Consensus has indeed dictated his draft position landing between No. 22 and the bottom of Round 1.
The majority of analysts at CBSSports.com have him at either 22nd or 23rd, while NFL.com’s Bucky Brooks foresees him in a 49ers uniform via No. 30 overall. NFL media analyst Mike Mayock agrees—provided Baalke doesn’t trade up.
Regardless of where Verrett lands exactly, he does project within a distinct range.
For the 49ers, he is the right fit and would fill an immediate need. The 5’9’’, 189-pounder executes to levels well beyond his size and can flat-out cover from the slot and outside.
CSNBayArea.com’s Matt Maiocco labels the TCU product as an “outstanding cover man who could alleviate any concerns about the slot position.”
And the fact that Baalke hasn’t so much as mentioned his name leading up to this weekend’s draft also bodes well for Verrett’s prospects donning the red and gold.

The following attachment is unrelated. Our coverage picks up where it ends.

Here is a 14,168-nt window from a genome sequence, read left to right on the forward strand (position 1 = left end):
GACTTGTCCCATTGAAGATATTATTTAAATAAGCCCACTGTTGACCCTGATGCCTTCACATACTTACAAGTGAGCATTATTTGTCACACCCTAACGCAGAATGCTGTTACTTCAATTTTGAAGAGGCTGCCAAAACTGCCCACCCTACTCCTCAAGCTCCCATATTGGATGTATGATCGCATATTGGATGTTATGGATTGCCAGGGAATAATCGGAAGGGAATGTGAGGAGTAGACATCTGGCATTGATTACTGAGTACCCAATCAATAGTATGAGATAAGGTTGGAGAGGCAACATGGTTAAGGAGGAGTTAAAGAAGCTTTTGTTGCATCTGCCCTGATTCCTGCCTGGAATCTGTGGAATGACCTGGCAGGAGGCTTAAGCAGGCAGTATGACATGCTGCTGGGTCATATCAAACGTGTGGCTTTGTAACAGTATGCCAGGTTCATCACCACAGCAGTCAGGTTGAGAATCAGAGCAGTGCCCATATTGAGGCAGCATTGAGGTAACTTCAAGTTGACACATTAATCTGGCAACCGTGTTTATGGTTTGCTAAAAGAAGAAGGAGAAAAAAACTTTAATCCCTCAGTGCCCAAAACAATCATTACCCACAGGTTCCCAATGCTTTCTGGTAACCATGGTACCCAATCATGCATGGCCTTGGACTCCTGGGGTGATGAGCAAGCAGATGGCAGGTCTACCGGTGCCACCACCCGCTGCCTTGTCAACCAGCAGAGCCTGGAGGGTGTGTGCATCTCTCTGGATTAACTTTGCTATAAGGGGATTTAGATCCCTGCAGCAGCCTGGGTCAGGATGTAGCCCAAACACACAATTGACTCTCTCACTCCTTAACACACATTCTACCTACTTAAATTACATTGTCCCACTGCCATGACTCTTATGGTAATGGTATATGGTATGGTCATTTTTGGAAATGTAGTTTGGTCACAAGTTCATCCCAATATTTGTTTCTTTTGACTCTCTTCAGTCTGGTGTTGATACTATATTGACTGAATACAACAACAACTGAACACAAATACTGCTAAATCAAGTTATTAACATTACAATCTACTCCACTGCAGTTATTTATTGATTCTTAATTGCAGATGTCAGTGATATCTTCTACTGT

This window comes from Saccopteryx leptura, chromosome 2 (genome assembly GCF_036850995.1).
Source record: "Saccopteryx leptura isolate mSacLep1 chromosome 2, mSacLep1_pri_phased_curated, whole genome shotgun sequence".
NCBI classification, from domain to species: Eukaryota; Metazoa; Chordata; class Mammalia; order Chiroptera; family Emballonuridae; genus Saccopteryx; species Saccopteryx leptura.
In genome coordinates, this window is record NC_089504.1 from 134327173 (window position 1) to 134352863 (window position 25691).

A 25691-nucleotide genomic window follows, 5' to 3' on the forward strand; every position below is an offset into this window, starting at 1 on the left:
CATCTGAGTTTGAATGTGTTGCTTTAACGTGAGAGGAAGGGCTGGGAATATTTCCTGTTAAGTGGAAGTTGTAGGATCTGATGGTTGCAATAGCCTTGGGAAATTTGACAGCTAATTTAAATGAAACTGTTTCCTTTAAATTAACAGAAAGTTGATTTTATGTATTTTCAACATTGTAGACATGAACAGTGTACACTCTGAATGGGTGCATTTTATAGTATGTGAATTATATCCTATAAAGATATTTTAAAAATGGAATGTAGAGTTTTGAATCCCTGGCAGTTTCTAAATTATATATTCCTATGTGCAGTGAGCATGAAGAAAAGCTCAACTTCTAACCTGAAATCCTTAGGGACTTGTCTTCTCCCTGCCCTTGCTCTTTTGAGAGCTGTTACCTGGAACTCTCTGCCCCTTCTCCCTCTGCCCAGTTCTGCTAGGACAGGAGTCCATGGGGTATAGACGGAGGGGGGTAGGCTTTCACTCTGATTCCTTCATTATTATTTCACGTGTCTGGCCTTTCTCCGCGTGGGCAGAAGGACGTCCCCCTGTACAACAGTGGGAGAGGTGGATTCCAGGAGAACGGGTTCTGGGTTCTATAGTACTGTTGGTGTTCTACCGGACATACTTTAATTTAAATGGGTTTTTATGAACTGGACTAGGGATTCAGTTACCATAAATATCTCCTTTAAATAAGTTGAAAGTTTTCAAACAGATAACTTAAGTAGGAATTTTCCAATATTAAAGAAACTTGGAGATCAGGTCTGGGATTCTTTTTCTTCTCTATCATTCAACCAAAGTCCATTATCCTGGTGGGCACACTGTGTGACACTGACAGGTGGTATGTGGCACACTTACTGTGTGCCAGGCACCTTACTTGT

We can all recall similar circumstances surrounding a first-round-pick-turned-rookie-Pro-Bowler in recent years.
4. Stock Down: WR Brandin Cooks
Seeing the previous prospect’s stock qualify as “even” would seemingly merit a comparable standing for this latest entry.
But we’ll cite the one true inside source: Trent Baalke. And contrary to Verrett, the 49ers GM did reference the Oregon State wideout—and he did so with negative implications.
“Brandin Cooks is vertically challenged,” said Baalke in a press conference in which Maiocco attended. “Now you’ve got to determine does he play 5-9 or does he play 6-foot? Because Steve Smith was 5-9, but he played 6-1.”
So, how does that apply to Cooks, Mr. Baalke?
There are so many things that factor into it. Then you try to get them to marry into your system. Systems matter. Some people maybe don’t agree, but I’m a firm believer systems matter. That’s why our players tend to look similar at positions. There’s a reason for that.
And there’s a reason why 5’9’’, 189 pounds isn’t similar to 6’0’’, 200-plus pounds.